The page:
This short essay was written in 1997, for the program book for the Malice Domestic convention where Emma Lathen (Mary Jane Latsis and Martha Henissart) was honored with a lifetime achievement award.
My fantasy right now is that Emma Lathen is named to head the Federal Reserve. Doesn’t “irrational exuberance” sound more like Lathen than Greenspan? Is there anyone who understands — and can explain — American business as well as she can? Wouldn’t our monetary policy make more sense with Lathen in charge? Or maybe I should be wishing for a Congressional representative as earnest and decent as Ben Safford? You’d think that his take on fundraising and consorting with lobbyists (described over 20 years ago in Epitaph for a Lobbyist) would be dated, but it’s in fact remarkably relevant to today’s election process. Of course, the current fad for term limits and/or just booting out the incumbents would long ago have doomed Ohio Democrat Safford to retirement. Fortunately, in mystery fiction, there are no term limits, and we have Emma Lathen and R.B. Dominc’s terrific body of work to enjoy forever.
Emma Lathen and R.B. Dominic are both pseudonyms of Mary Jane Latsis, an economist, and Martha Henissart, a lawyer. Their remarkable collaboration began with 1961’s Banking on Death, under the Lathen pseudonym, and continues with Brewing Up a Storm, the recently published twenty-fourth mystery to feature Wall Street banker John Putnam Thatcher. Along the way, they published seven novels under the Dominic name, from 1968 to 1984, all featuring the Ohio congressman. I’m a little more fond of the Lathens than the Dominics, but both series are delightful treasures.
Comparisons to Jane Austen are thrown around all too frequently, but Emma Lathen’s work clearly deserves to be regarded in Austen’s light. Lathen’s prose is pointed and witty, full of droll observations about the workings of business. A potential client for Thatcher’s Sloan Guaranty Trust is described “an exceedingly dubious operation that purported to see fortunes to be made in secondary oil recovery despite their almost endearing lack of capital”; another proposal draws this evaluation: “While we are interested in your model for estimating supply, we at the Sloan still feel that demand plays a part in price changes.” Lathen also demonstrates a sure understanding of how things work: after being appointed to a committee, a colleague asks Thatcher what they’re supposed to do; Thatcher replies: “We’re not supposed to do anything. We wait for something to happen. Then everybody blames us. That keeps the principals in the clear.”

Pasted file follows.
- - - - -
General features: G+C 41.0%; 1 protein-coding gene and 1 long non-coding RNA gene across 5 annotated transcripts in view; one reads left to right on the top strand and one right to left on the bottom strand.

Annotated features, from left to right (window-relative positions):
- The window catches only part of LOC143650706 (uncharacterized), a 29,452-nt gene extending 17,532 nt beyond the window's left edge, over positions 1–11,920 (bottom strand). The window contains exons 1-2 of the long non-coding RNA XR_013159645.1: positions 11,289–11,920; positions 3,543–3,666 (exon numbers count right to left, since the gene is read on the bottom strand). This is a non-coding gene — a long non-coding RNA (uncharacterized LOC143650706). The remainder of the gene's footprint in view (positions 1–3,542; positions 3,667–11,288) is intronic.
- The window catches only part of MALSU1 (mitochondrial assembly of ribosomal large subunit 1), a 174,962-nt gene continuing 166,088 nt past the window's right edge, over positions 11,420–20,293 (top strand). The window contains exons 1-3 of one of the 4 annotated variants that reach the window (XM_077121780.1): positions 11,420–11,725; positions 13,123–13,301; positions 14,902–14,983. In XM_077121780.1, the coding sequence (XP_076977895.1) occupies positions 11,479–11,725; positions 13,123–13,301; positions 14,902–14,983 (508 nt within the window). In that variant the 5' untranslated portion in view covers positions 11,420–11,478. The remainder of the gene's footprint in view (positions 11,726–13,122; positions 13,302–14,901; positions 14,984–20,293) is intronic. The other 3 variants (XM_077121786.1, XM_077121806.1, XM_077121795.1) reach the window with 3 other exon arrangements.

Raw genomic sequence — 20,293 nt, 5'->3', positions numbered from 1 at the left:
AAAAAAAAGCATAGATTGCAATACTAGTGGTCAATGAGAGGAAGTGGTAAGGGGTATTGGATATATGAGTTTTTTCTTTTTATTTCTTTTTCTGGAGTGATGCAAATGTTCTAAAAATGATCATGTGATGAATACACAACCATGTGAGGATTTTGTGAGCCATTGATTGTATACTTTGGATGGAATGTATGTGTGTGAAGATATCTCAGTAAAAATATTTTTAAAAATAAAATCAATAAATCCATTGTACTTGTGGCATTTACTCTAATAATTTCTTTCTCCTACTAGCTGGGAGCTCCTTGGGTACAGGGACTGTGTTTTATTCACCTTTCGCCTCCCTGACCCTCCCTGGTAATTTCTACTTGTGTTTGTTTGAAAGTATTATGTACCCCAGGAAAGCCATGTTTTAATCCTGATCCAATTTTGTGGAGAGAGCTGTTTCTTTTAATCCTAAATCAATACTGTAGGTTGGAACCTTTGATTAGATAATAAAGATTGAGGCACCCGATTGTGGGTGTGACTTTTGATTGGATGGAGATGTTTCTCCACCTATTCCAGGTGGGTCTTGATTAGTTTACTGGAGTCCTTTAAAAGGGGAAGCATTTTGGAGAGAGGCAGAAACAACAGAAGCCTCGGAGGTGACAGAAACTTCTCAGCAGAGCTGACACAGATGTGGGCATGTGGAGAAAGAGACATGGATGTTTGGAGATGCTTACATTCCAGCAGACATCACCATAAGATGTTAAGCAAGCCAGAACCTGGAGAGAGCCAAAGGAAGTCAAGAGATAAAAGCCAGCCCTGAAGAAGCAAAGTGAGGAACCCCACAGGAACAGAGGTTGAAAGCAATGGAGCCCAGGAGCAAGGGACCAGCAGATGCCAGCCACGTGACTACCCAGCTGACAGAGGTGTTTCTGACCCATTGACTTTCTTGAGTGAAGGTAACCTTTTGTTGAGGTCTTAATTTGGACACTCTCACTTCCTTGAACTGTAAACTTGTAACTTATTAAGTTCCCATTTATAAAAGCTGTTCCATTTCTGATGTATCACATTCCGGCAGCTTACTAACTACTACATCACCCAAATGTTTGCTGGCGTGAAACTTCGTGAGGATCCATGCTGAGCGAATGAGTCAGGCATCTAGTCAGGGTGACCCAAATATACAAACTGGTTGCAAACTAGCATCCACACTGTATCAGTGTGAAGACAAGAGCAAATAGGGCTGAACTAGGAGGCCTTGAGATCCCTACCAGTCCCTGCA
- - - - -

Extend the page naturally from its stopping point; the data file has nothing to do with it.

The immediate concerns of business may change from day to day, but its fundamental workings do not. As a result, Lathen’s work has a surprisingly timeless quality. Death Shall Overcome — among Lathen’s finest books — was published in 1966. The novel follows the first application by a black man for seat on the New York Stock Exchange. Today, that question is settled, but the problems, the personalities and the tactics that Latsis and Henissart described over thirty years ago are still with us today.
Partisans of the hardboiled novel like to think of that subgenre as the uniquely American form of crime fiction, but I think that overlooks Lathen’s contribution. After all, what could be more American than fiction that celebrates this country’s greatest institutions (a banking system and a system of government that are the envy of the world) and its most enduring values (capitalism and democracy)? At a time when cynicism runs rampant, Emma Lathen’s work offers a refreshing reminder of the positive (and even progressive) side of the way America works. Latsis and Henissart’s grace and humor insure that their work will endure.